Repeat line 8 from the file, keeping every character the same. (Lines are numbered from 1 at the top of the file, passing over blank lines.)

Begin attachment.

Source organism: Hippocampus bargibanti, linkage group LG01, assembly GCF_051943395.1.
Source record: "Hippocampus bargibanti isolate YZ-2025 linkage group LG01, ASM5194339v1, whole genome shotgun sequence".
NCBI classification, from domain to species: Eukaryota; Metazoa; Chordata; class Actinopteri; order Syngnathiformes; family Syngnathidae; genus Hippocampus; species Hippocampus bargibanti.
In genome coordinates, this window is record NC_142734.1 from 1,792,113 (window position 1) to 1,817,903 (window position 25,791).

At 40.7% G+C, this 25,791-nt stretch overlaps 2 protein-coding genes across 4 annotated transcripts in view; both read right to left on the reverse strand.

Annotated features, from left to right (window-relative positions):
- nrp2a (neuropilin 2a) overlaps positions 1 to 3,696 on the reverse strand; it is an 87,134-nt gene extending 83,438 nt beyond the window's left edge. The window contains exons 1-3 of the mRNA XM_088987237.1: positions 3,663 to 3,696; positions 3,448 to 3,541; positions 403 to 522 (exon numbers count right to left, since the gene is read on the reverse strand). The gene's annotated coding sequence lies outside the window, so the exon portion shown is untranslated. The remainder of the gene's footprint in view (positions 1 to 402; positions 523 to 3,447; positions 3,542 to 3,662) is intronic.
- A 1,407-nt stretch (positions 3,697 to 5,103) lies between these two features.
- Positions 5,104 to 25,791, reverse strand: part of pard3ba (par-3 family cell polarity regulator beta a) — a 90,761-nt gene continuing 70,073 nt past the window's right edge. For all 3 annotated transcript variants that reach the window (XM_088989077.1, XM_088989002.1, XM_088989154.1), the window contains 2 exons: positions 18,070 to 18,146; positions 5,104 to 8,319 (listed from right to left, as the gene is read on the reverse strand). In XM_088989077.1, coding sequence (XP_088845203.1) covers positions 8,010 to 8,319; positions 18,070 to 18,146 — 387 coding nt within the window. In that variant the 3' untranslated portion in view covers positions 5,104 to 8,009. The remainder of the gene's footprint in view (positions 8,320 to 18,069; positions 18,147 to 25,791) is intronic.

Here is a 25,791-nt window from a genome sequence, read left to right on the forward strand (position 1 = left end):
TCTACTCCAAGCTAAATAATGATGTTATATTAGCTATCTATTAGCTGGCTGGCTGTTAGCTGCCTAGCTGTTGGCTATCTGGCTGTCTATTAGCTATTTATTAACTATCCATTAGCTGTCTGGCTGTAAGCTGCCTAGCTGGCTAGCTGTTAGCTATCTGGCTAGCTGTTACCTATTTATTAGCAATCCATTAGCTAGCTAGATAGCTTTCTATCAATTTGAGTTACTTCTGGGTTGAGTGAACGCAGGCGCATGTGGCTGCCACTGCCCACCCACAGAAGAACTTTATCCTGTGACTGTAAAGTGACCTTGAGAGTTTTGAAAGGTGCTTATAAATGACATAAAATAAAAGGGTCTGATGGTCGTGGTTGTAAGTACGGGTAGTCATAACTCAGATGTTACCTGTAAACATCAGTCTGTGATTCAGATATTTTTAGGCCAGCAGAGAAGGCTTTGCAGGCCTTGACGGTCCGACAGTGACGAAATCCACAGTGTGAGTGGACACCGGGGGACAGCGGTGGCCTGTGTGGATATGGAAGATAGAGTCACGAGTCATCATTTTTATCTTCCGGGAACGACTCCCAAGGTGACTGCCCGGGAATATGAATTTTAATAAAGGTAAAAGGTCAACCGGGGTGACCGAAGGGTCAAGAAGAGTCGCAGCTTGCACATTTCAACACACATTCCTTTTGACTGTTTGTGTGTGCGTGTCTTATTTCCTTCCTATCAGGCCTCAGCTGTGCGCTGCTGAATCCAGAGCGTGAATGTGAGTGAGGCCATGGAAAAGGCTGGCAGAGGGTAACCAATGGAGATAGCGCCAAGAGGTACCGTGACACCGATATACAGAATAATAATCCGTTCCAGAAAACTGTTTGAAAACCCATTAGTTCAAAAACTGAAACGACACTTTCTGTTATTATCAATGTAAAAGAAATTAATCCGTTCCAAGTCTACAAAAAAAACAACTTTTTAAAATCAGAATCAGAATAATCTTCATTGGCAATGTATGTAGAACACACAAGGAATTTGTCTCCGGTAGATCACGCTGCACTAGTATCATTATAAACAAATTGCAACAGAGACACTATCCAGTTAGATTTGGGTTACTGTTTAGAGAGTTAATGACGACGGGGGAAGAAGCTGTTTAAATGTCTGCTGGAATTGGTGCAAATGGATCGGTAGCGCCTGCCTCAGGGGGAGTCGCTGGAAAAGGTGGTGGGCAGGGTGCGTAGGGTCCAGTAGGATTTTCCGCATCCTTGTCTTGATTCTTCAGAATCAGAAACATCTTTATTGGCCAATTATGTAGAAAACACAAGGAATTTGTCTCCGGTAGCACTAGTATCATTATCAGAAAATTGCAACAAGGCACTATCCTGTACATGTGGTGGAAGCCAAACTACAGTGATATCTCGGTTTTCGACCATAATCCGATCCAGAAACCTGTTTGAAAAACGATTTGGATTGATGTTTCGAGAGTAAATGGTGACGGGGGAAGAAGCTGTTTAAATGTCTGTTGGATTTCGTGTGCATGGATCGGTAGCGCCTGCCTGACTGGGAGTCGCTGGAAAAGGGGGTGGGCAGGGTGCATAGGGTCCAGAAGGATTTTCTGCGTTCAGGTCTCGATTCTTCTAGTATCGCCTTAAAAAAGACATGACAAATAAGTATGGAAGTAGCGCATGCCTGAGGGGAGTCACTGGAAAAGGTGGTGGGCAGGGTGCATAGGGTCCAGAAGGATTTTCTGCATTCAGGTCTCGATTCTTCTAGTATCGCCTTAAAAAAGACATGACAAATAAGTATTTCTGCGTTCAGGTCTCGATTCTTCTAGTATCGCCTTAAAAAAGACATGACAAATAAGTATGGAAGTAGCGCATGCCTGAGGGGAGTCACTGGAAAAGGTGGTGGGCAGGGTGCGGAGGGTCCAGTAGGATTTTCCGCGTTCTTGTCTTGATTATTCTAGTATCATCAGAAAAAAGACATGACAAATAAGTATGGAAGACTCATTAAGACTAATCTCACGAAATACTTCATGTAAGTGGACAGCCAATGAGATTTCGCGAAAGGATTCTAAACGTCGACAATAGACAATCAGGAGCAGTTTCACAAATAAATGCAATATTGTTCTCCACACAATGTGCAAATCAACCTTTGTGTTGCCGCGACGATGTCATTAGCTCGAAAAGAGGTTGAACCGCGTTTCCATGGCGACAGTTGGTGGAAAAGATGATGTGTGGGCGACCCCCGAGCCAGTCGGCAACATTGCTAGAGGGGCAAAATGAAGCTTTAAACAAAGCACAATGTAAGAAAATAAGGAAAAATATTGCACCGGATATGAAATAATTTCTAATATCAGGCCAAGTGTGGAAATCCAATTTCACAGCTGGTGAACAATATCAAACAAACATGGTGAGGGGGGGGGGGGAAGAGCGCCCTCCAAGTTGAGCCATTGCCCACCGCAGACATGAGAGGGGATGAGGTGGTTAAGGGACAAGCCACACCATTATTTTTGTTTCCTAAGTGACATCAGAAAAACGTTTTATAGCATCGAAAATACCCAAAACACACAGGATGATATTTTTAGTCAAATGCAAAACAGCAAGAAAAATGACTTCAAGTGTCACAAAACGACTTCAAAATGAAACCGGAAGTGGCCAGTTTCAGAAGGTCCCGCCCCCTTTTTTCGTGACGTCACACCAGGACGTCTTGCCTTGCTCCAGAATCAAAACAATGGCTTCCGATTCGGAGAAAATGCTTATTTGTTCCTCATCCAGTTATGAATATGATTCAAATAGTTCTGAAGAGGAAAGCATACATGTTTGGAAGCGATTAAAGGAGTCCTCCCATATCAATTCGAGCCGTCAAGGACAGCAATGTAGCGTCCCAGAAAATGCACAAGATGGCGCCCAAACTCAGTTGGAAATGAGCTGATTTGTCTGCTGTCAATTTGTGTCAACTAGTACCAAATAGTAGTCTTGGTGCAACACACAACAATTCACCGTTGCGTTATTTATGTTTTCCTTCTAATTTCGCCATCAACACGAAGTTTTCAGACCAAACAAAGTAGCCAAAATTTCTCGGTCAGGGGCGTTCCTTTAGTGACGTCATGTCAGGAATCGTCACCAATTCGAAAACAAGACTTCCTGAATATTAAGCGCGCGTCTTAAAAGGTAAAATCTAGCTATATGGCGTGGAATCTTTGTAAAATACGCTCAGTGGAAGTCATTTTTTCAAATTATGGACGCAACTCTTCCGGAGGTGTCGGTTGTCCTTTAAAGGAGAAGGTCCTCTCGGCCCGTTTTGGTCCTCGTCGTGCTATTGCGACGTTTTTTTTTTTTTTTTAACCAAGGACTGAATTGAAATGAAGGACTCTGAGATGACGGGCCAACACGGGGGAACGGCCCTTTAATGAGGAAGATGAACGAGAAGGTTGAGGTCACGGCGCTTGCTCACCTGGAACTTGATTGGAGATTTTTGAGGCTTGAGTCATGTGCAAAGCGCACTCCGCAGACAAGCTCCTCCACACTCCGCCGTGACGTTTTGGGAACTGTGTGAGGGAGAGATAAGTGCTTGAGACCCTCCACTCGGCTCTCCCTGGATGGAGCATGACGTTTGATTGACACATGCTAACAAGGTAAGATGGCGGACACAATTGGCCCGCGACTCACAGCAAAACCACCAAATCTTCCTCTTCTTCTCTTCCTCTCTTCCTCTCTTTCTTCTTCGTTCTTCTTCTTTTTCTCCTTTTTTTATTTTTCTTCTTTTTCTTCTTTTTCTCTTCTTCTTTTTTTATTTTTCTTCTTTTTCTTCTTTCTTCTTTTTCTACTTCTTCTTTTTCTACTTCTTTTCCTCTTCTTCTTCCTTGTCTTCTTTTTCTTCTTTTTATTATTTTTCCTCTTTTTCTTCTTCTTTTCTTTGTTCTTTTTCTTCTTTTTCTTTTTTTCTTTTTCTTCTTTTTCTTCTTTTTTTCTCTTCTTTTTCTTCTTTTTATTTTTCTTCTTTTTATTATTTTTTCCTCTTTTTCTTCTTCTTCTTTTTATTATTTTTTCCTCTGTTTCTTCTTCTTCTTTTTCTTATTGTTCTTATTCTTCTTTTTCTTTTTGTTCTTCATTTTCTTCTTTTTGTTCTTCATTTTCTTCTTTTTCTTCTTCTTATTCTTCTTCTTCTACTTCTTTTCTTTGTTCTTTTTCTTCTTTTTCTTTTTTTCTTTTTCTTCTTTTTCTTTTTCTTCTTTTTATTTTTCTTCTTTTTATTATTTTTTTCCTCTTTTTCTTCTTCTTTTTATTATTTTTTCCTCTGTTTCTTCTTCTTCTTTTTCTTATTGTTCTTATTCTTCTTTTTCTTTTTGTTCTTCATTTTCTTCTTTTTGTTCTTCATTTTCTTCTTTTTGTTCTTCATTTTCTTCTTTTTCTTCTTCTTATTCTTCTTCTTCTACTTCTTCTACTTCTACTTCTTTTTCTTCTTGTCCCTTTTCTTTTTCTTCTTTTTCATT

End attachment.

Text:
- A 1,407-nt stretch (positions 3,697 to 5,103) lies between these two features.